International Journal of Clinical Medicine
Vol.06 No.10(2015), Article ID:60764,14 pages

A Comparison of Cytokine Profiles of Chronic Fatigue Syndrome/Myalgic Encephalomyelitis and Multiple Sclerosis Patients

Naomi Wong1, Thao Nguyen1, Ekua Weba Brenu1, Simon Broadley2,3, Donald Staines1,2, Sonya Marshall-Gradisnik1,2

1National Centre for Neuroimmunology and Emerging Diseases, Griffith Health Centre, School of Medical Science, Griffith University, Gold Coast, Australia

2School of Medicine, Gold Coast Campus, Griffith University, Gold Coast, Australia

3Department of Neurology, Gold Coast University Hospital, Gold Coast, Australia


Copyright © 2015 by authors and Scientific Research Publishing Inc.

This work is licensed under the Creative Commons Attribution International License (CC BY).

Received 15 September 2015; accepted 26 October 2015; published 29 October 2015


Background: Chronic Fatigue Syndrome, also known as Myalgic Encephalomyelitis (CFS/ME), is a debilitating condition that presents with a range of symptoms, including fatigue, cognitive dysfunction, muscular and joint pain, and may be immune-mediated. In particular, patients exhibit abnormal cytokine expression. Similarly, in Multiple Sclerosis (MS), patients display neuroimmunological symptoms, and abnormal cytokine expression, with some overlap in symptomology with CFS/ME. The purpose of this study was to compare Th1, Th2, Th17 cytokines, inflammatory cytokines and chemokines, in healthy controls, CFS/ME and MS patients. Methods: Serum samples were collected from healthy controls (n = 16, mean age = 50 ± 11.85 years), CFS/ME patients (n = 16, mean age = 49.88 ± 9.54 years) and MS patients (n = 11, mean age = 52.75 ± 12.81 years). The concentrations of 27 cytokines (IFN-γ, TNF-α, IL-12, IL-2, IL-1β, IL-4, IL-6, IL-10, IL-13, IL-5, IL-17, IL-1ra, IL-7, IL-8, IL-9, eotaxin, IP-10, MCP-1, MIP1α, MIP1β, PDGF-bb, RANTES, basic FGF, GCSF, GMCSF, VEGF and IL-15) were measured using a Bio-Plex Pro™ kit. Results: IFN-γ, IL-10 and IL-5 were significantly higher in the serum of both CFS/ME and MS patients compared to the healthy controls (p ≤ 0.041). However, only the MS patients had significantly elevated levels of IL-12, IL-1β, IL-4, IL-13, IL-6, IL-17, IL-1ra, IL-7, IL-9, eotaxin, IL-10, MIP1α, basic FGF, GCSF and VEGF compared to the CFS/ME patients and controls (p ≤ 0.04). There were no significant differences between groups for IL-8, MCP-1, MIP1β, RANTES, GMCSF, TNF-α, and IL-2. Conclusion: CFS/ME and MS patients both displayed abnormal cytokine levels, with dual expression of Th1 and Th2 cytokines. Further research into cytokines such as IFN-γ, IL-10 and IL-5, with the use of a specific CFS/ME case definition and sensitive cytokine assays, is required to improve the understanding of the pathophysiology of CFS/ME.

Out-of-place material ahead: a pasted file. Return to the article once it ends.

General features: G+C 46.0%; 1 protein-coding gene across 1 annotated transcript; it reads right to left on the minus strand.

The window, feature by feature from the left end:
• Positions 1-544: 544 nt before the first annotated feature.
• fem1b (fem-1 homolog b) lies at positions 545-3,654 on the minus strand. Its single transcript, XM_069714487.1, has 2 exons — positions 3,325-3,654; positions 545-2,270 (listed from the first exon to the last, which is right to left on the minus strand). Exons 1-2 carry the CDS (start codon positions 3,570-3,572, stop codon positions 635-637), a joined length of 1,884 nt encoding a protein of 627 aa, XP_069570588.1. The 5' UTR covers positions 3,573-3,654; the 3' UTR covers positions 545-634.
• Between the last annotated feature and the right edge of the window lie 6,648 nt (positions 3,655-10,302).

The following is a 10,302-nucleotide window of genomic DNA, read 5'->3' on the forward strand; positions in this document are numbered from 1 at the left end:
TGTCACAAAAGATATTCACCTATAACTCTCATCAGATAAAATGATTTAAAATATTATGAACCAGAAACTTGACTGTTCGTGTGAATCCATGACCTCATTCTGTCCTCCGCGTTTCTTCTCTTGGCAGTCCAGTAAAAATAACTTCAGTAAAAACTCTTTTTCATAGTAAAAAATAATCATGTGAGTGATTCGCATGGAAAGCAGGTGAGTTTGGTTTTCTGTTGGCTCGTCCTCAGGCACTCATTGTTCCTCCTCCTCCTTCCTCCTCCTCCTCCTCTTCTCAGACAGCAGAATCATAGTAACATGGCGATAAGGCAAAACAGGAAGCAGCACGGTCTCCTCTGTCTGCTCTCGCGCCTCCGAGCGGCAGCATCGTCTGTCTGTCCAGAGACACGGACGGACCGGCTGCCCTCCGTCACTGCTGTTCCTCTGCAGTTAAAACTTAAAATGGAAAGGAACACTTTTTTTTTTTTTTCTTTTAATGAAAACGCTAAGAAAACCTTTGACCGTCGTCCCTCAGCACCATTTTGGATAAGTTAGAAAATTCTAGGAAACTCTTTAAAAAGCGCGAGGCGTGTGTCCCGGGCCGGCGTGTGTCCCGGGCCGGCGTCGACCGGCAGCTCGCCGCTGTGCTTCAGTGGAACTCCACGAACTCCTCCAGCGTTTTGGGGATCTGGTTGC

Chronic Fatigue Syndrome, Multiple Sclerosis, Immunology, Cytokine

1. Introduction

Chronic Fatigue Syndrome (CFS/ME) is a debilitating illness described as fatigue lasting more than 6 months, accompanied by various symptoms including cognitive difficulties, sore throat, muscle or joint pain, and headaches [1] . As CFS/ME patients commonly present with symptoms that indicate immune response abnormalities, such as flu-like symptoms, cytokine expression has been an area of interest for researchers. Cytokines are important in the function, activation and suppression of immune cells [2] , and hence abnormalities in their expression may affect immune cell function. Earlier cytokine studies of CFS/ME have shown contradictory results, with observations of both significant differences and no significant differences in cytokine levels in serum [3] - [5] . Significant upregulation of Th2 cytokines such as IL-4, IL-5, IL-10 and IL-6 has been reported [6] - [10] ; conversely other studies have reported increased levels of Th1 cytokines including IFN-γ, TNF-α, IL-2, IL-12, and IL-1β [6] [8] - [12] .